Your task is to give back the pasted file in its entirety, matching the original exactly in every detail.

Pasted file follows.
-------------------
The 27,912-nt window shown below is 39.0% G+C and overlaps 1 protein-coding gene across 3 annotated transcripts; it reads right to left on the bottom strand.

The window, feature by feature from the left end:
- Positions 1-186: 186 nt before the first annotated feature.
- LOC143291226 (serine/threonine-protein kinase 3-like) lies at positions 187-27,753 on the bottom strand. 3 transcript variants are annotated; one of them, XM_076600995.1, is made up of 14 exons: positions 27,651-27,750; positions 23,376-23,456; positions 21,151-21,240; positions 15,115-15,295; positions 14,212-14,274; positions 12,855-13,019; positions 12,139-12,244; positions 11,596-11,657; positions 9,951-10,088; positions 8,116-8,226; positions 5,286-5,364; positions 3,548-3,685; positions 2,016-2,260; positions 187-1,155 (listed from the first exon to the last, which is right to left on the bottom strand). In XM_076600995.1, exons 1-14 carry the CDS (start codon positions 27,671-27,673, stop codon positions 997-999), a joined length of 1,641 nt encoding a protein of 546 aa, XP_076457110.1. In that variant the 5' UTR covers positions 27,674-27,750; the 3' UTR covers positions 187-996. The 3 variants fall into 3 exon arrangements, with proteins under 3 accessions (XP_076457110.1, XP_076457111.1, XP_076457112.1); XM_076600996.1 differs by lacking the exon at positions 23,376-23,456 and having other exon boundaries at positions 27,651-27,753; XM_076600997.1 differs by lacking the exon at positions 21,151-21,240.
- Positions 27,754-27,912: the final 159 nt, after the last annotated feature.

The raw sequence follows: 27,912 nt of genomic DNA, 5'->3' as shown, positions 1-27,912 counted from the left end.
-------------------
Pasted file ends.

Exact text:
The 27,912-nt window shown below is 39.0% G+C and overlaps 1 protein-coding gene across 3 annotated transcripts; it reads right to left on the bottom strand.

The window, feature by feature from the left end:
- Positions 1-186: 186 nt before the first annotated feature.
- LOC143291226 (serine/threonine-protein kinase 3-like) lies at positions 187-27,753 on the bottom strand. 3 transcript variants are annotated; one of them, XM_076600995.1, is made up of 14 exons: positions 27,651-27,750; positions 23,376-23,456; positions 21,151-21,240; positions 15,115-15,295; positions 14,212-14,274; positions 12,855-13,019; positions 12,139-12,244; positions 11,596-11,657; positions 9,951-10,088; positions 8,116-8,226; positions 5,286-5,364; positions 3,548-3,685; positions 2,016-2,260; positions 187-1,155 (listed from the first exon to the last, which is right to left on the bottom strand). In XM_076600995.1, exons 1-14 carry the CDS (start codon positions 27,671-27,673, stop codon positions 997-999), a joined length of 1,641 nt encoding a protein of 546 aa, XP_076457110.1. In that variant the 5' UTR covers positions 27,674-27,750; the 3' UTR covers positions 187-996. The 3 variants fall into 3 exon arrangements, with proteins under 3 accessions (XP_076457110.1, XP_076457111.1, XP_076457112.1); XM_076600996.1 differs by lacking the exon at positions 23,376-23,456 and having other exon boundaries at positions 27,651-27,753; XM_076600997.1 differs by lacking the exon at positions 21,151-21,240.
- Positions 27,754-27,912: the final 159 nt, after the last annotated feature.

The raw sequence follows: 27,912 nt of genomic DNA, 5'->3' as shown, positions 1-27,912 counted from the left end.